And now for something completely similar. House Democrats have appointed a congresswoman who critics say has financial conflicts of interest to oversee the half-trillion-dollar corporate bailout package passed last month in response to the novel coronavirus (COVID-19) pandemic.
According to the Miami Herald, Rep. Donna Shalala (D-Florida) was hand-picked by House Majority Leader Nancy Pelosi (D-Calif.) for the bi-partisan CARES Act oversight panel on Friday. Shalala, however, did not personally lobby for the job.
David Dayen, writing in the left-of-center The American Prospect, called the majority leader’s choice “a stunning selection” and reported that, according to his sources, Shalala “had no interest in the job.” The Prospect is frequently critical of big money.
The Hill explained the process by which the oversight panel is being selected.
One Democrat who did lobby for the job was progressive Rep. Katie Porter (D-Calif.), who has an extensive background in financial services and previously served as California’s independent bank monitor. In that post, Porter oversaw a $25 billion settlement over mortgage fraud. Porter also wrote a textbook on consumer law but was mysteriously passed over by Democratic Party leadership for the position.
Shalala, on the other hand, “has no expertise in the financial industry or the [Federal Reserve],” Dayen noted.
In a statement announcing the decision, Pelosi cited Shalala’s time as former Health and Human Services secretary under President Bill Clinton as having prepared her for the extremely powerful oversight authority position.
“Congresswoman Donna Shalala is a deeply respected and highly accomplished leader in the Congress and country, who has for decades led the fight to defend the health and economic security of the American people at the highest levels of government,” Pelosi said. “Her leadership as Secretary of Health and Human Services will serve the American people extremely well, as she works to ensure that this historic coronavirus relief package is being used wisely and efficiently to protect the lives and livelihoods of the American people, and not be exploited by profiteers and price-gougers.”
Dayen noted the decided incongruity here:
[T]he oversight panel has nothing to do with public health or the pandemic. It’s supposed to examine Federal Reserve lending programs and whether they are assisting the public in economic stabilization and job recovery. These are deliberately complex programs that require for oversight someone with a passing familiarity with the financial system and corporate America. The only expertise Shalala has in all that comes from all the stocks she owns.
According to Shalala’s latest financial disclosure report, those stocks all-but run the gamut of huge companies that will be jostling for a spot at the front of the line in order to access the $500 billion slush fund set aside for corporations.
Again, Dayen’s article:
She holds shares in Boeing, as well as Alaska Airlines and Spirit Aerosystems, which builds a lot of pieces of Boeing aircraft. She owns Chevron, ConocoPhillips, Royal Dutch Shell, and Occidental Petroleum at a time of a historic crash in oil prices. She owns entertainment stock in Paramount, Live Nation, and AMC Theaters . . . She owns Choice Hotels . . . She owns TripAdvisor . . . She owns retailers and retail producers Ralph Lauren, L Brands, Burlington Stores, and Five Below; retail’s in trouble . . . She owns big banks JPMorgan Chase, Wells Fargo, Bank of New York Mellon, BBVA Compass, and HSBC.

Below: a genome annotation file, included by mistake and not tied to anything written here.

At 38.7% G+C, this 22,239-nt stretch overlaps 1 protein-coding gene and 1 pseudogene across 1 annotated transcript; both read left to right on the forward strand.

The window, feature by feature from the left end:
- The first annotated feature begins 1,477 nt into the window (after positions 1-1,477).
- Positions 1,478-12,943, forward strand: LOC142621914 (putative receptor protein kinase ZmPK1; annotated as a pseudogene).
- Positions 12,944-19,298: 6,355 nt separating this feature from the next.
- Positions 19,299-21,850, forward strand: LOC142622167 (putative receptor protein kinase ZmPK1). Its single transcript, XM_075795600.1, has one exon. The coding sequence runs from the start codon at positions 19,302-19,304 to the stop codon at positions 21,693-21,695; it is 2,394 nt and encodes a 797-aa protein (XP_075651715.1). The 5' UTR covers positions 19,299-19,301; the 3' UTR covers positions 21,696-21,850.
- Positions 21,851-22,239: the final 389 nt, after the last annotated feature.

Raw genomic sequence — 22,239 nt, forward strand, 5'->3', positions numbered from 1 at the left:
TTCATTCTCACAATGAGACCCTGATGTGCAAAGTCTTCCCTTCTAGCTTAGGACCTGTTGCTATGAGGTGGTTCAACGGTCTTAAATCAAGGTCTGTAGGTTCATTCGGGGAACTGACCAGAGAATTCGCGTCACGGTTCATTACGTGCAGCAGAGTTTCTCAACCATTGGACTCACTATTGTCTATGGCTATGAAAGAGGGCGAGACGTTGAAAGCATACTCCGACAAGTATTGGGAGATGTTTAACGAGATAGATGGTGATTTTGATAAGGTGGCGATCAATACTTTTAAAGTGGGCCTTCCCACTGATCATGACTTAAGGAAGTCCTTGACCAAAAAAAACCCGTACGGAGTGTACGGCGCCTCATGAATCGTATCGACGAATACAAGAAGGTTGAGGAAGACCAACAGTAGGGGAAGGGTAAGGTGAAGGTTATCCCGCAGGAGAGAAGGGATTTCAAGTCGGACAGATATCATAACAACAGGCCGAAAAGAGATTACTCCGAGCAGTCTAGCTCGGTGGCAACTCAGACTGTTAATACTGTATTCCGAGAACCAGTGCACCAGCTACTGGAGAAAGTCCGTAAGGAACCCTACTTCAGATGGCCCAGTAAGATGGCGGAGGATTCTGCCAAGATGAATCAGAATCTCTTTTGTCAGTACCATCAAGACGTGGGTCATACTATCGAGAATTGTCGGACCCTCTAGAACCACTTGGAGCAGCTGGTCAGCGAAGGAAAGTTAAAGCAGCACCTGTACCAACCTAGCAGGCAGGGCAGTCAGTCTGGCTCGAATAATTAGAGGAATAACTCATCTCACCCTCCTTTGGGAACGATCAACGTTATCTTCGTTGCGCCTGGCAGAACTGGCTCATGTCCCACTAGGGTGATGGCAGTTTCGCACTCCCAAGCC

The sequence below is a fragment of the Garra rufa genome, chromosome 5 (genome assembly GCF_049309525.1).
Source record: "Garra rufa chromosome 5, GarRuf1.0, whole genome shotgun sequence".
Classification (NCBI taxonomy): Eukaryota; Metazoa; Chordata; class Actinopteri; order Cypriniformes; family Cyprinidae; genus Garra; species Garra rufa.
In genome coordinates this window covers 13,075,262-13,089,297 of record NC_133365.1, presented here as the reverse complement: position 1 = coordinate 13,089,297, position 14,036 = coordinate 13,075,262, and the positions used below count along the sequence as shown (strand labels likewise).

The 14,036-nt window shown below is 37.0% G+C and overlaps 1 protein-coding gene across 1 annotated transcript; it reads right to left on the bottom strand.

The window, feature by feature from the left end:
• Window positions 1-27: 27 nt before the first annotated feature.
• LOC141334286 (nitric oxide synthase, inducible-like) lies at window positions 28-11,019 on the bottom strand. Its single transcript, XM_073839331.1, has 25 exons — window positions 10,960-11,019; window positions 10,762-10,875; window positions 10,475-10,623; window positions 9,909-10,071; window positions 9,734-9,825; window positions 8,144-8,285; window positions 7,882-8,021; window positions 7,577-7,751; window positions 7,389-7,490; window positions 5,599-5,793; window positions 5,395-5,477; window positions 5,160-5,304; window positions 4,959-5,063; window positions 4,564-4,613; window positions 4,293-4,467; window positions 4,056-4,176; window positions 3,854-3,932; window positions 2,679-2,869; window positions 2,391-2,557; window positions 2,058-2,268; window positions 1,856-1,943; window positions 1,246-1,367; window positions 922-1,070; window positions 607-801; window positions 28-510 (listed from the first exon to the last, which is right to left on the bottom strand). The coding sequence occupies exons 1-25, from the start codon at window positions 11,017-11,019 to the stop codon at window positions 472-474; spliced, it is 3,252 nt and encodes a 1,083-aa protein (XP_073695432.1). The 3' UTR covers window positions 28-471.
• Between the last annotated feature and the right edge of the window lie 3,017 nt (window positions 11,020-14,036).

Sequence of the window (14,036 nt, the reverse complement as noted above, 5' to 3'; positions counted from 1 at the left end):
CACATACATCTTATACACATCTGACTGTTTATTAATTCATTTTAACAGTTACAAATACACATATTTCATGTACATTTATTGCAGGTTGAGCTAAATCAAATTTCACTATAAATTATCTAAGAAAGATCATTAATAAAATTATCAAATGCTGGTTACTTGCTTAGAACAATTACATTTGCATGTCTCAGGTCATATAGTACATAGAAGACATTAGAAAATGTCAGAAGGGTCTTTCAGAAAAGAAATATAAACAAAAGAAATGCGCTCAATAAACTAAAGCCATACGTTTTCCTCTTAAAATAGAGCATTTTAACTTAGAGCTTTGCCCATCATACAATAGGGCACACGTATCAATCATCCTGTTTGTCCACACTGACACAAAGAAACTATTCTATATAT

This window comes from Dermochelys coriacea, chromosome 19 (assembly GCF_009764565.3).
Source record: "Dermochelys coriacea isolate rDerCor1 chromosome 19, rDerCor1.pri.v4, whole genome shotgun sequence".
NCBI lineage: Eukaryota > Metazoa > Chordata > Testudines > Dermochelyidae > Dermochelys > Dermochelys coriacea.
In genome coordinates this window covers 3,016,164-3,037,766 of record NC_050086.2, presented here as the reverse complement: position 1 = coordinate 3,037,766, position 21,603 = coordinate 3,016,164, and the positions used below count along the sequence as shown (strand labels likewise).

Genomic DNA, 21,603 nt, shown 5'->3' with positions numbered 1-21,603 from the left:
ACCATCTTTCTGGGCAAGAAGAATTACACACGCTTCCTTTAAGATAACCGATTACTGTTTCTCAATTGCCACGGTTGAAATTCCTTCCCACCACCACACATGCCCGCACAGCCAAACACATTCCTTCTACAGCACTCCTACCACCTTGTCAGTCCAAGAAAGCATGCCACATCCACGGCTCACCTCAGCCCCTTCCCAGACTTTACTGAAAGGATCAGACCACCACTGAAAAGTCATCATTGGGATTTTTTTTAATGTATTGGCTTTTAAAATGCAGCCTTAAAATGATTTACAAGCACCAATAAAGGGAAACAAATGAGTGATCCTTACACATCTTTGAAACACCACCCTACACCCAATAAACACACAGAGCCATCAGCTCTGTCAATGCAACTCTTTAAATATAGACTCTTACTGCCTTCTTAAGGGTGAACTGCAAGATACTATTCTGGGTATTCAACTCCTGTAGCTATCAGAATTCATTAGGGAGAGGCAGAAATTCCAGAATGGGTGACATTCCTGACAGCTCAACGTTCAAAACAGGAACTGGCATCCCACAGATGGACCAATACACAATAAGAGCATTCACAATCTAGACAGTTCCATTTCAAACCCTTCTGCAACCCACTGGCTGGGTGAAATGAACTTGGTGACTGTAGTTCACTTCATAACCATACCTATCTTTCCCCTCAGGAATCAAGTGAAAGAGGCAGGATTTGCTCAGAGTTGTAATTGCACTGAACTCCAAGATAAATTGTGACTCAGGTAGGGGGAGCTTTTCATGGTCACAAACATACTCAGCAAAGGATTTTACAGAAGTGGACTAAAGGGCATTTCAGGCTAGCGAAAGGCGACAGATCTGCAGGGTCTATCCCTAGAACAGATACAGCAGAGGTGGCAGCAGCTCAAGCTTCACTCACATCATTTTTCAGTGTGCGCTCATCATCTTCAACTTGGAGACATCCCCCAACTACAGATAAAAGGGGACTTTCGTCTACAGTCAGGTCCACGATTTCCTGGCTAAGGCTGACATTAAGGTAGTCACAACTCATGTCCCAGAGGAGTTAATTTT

The 26-page financial interest form also notes that Shalala owns somewhere between $301,000 and $615,000 in UnitedHealth, a for-profit health insurance company which was accused by the Justice Department in 2017 of over-billing Medicare by over $1 billion.
“That would reflect the very profiteering and price-gouging Pelosi said it was important for Shalala to scrutinize,” Dayen dryly noted. “I guess she has experience after all.”
The Prospect report also notes a “direct conflict of interest” due to Shalala’s financial stake in the company Moelis & Co. That is the bank that will specifically handle loans to the cargo industries according to Treasury Secretary Steve Mnuchin.
And the potential for trouble doesn’t stop there, the author observed:
Is Shalala going to recuse herself from all oversight of companies seeking bailouts, or companies advising on bailouts, in whom she owns holdings?
— David Dayen (@ddayen) April 18, 2020
Some criticized the pick as analogous to questions swirling around the financial dealings of Republican Sens. Kelly Loeffler of Georgia and Richard Burr of North Carolina. Some have noted Burr in particular would be very hard to prosecute; still, the appareance of conflict has raised eyebrows.
One of the biggest scandals of the current crisis is Republican Senators using inside information to benefit their personal portfolio… So of course Democrats nominate a Congresswoman with a thick portfolio of conflict-ridden stock investments to oversee the bailout. Own goal. https://t.co/mtkzcVtFiQ
— John Parsons (@JohnDotParsons) April 18, 2020
Questions also been raised about Trump financial connections with the maker of the drug hydroxychloroquine.
[image via Andrew Harnik-Pool/Getty Images]
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